Case study / Peak to Peak Brewery

Case studies offer a glimpse into my process

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Description of the business:

What started as a 20-tap neighborhood tap room expanded into a 30-tap brewpub with an impressive line-up of brews and a delicious food menu. 

Previous logos

old logo.jpeg
old logo2.jpg

New primary, secondary logos

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P2P secondary.jpg
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P2P secondary peaks.jpg

The creative process

01

The original conversation began with blowing up the logo and going all out to create a very new brand for Peak to Peak. These very first concepts explored many different design styles of fonts and layouts. As you can imagine, the mountain motif is extremely ubiquitous for businesses in Colorado.

 

My goal was to make sure the mountains I designed did not look like anything that was already out there, and I probably did more research in this area far more than I would usually do.

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So many things have Mile High, Mile Hi, Mountain View, Peak This, Peak That and every "fourteener" peak name in Colorado, that my biggest challenge was to have Peak to Peak be able to visually stand out among all this cacophony of 'alpine-ism'. And while the home town behemoth Coors didn't use those Colorado-friendly words in their name, their branding included mountains. So, lots to compare and contrast to, but there's only so many ways to convey a peak!

I tried layering, with the foothills in the foreground, a middle range, and the highest peaks in the back. Some included trees as a way to add a differentiator, but that added complexity. I used lines and even went way out on a ledge and tried a polygonal style.

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02

Gordon was immediately drawn to the poly mountain direction of the original concepts* and was a definite surprise to me, but was actually my personal favorite concept to develop. 

This poly style was the most eye-catching choice when it came to distinguishing these peaks from every other peak logo that existed under the Colorado sun. The only request was that it felt like the original peaks on the left didn't cover enough real estate, so I expanded the appearance to feel larger in scale, to be more of a mountain range (right).

I also continued to try various fonts, the unique thing being that the same word was used twice in such a relatively short space.

03

While meeting at a different brewery (didn't want his own employees knowing he was rebranding quite yet), it was at this time Gordon wanted to get some impromptu feedback. As an established business with a loyal following and familiar in the community, he walked around and asked patrons what they thought of this radical new look. From where I sat, I read the instant body language and expressions as being pretty positive. 

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After a few more days getting feedback, it was decided that building on the existing equity would be better than a radical change. So I went with a more rustic, traditional tact. 

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This is where the current logo begins to take shape: more traditional graphic of peaks; exploring more creativity with the custom fonts. Originally, the peaks were an illustration, then one evening while driving home towards the west, the sun was just right, and I took a picture of the mountain view that spread out before me and I used that vista as I worked toward my final destination, er, inspiration.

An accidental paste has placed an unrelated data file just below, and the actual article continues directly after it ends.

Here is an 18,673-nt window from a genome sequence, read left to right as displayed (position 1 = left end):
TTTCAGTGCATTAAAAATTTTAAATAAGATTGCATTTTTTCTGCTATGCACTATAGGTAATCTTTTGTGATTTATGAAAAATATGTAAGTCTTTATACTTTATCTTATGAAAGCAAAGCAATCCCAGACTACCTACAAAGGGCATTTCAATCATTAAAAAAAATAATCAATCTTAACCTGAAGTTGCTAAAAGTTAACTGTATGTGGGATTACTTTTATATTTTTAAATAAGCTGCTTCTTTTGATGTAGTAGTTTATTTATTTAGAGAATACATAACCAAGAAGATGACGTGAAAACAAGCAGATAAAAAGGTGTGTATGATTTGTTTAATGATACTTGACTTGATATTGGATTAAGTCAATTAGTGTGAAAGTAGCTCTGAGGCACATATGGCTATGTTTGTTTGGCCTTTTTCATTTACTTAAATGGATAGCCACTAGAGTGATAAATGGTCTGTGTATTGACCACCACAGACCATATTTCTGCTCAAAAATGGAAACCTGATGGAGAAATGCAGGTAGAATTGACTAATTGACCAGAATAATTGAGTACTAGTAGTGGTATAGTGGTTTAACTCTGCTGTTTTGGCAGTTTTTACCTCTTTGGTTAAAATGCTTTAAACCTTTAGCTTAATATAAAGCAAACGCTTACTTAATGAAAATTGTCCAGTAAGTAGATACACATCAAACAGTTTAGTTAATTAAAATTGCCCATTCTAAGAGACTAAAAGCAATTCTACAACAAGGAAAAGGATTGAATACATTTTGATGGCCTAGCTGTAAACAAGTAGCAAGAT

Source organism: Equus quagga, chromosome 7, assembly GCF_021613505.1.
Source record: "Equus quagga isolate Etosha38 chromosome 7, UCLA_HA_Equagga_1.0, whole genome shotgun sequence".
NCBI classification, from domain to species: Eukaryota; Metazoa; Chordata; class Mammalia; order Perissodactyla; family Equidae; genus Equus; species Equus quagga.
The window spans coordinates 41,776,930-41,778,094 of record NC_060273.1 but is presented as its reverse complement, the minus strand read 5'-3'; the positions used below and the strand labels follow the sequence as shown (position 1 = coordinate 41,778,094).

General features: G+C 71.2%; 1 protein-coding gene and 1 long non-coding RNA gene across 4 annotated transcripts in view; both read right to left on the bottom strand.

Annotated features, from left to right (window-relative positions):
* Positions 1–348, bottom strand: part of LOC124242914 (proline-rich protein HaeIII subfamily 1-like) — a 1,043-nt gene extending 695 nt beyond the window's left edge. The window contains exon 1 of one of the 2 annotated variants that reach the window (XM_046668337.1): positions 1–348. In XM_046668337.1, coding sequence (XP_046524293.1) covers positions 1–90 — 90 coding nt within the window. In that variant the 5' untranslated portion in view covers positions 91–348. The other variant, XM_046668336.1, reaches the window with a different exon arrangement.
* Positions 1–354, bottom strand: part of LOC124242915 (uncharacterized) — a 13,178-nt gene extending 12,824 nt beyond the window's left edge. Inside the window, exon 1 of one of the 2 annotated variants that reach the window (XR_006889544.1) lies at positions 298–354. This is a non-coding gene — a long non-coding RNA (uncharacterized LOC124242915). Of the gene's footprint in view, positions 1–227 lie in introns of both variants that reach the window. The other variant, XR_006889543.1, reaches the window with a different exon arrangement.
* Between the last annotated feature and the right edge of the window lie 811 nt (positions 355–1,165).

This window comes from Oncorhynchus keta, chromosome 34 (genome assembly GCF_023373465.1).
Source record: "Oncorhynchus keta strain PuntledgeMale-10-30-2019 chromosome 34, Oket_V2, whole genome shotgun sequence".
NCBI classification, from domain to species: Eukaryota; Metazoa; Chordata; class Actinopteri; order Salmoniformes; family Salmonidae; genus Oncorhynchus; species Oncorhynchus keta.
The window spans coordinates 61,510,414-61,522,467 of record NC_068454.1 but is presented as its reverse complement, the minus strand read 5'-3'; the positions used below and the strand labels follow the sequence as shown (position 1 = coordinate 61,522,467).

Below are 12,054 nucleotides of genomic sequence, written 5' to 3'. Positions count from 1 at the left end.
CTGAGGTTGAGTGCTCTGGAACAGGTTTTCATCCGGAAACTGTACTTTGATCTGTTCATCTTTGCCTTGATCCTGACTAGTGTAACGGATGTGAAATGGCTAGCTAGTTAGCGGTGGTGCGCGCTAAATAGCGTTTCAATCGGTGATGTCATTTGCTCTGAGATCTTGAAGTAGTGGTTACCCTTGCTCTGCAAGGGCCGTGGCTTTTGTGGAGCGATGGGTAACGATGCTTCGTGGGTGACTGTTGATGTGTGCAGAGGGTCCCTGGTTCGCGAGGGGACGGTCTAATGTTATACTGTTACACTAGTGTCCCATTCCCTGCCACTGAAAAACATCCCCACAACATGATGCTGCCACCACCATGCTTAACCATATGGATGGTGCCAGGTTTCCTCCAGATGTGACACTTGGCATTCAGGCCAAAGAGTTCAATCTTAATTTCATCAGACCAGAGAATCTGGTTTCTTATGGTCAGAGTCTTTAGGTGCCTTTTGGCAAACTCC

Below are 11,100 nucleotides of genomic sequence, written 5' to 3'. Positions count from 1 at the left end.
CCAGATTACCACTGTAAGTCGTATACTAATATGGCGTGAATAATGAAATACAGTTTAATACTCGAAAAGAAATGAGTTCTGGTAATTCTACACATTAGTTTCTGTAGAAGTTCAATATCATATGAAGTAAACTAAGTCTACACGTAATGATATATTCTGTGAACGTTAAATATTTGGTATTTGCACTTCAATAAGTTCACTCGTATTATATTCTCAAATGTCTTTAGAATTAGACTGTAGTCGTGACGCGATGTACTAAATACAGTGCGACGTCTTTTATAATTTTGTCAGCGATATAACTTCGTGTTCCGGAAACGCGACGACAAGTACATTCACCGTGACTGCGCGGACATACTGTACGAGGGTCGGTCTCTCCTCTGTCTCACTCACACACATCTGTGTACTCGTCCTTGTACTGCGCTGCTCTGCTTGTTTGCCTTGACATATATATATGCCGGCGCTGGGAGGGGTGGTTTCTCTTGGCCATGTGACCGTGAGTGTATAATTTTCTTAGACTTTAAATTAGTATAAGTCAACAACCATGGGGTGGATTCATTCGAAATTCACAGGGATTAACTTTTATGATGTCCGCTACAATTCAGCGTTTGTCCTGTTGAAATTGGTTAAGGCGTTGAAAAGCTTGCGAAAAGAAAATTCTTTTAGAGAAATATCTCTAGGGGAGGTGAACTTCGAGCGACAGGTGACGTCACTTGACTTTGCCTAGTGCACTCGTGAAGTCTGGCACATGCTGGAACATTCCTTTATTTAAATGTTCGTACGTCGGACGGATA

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Continually simplifying and reducing and exploring the interplay of the text and peaks; layering the wordmark and the mountains to play with depth. This version is the genesis of the completely original typography for the wordmark.

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Everything came together for the final version.

The applications and collateral

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Coaster.jpg
Cans in fridge.jpg
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Hoodie.jpg
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Blood orange stuff.jpg
Crowler cans.jpg
Coaster.jpg
growler.jpg
ball cap.jpg

A few of the labels

Creating the new labels really allowed the new logo to flourish and grow right out of the gate. Gordon was on board with the idea of changing the logo colors to match the colors of the label. This really let the brand be malleable and assertive.

You will also notice a pattern theme throughout of the topographic lines that Gordon had asked to be part of the brand. This demographic, and most everyone in Colorado really, loves to hike and get out to the hills and the topo lines was a natural use.

Blood Orange label.jpg
Crimea River Russian Stout label.jpg
Storey Mountain.jpg
one eyed Murph.jpg
Gen Crowler.jpg
Peak-Caps.jpg

As the progression of the peaks design evolved the wordmark began to be incorporated into the peaks and I wanted to make this font unique to this business, as another way for them to stand out among their multitude of competitors in this market. While most other breweries (and brands in general for that matter) use off-the-shelf fonts, I can now make your brand especially one-of-a-kind by creating a proprietary font just for you.

Peak Caps is different in that there are quite a few 'peaks' in the letter forms, including the baseline, to present an exceptional look of angles that mimic the angles of mountain profiles.

Note: Sadly, Peak to Peak Brewery had to close their doors permanently in February, 2021, a casualty of the rough economic business environment and limitations in Colorado due to the Covid-19 pandemic. This font is now available to the public, for purchase here.

A new typeface was also brewed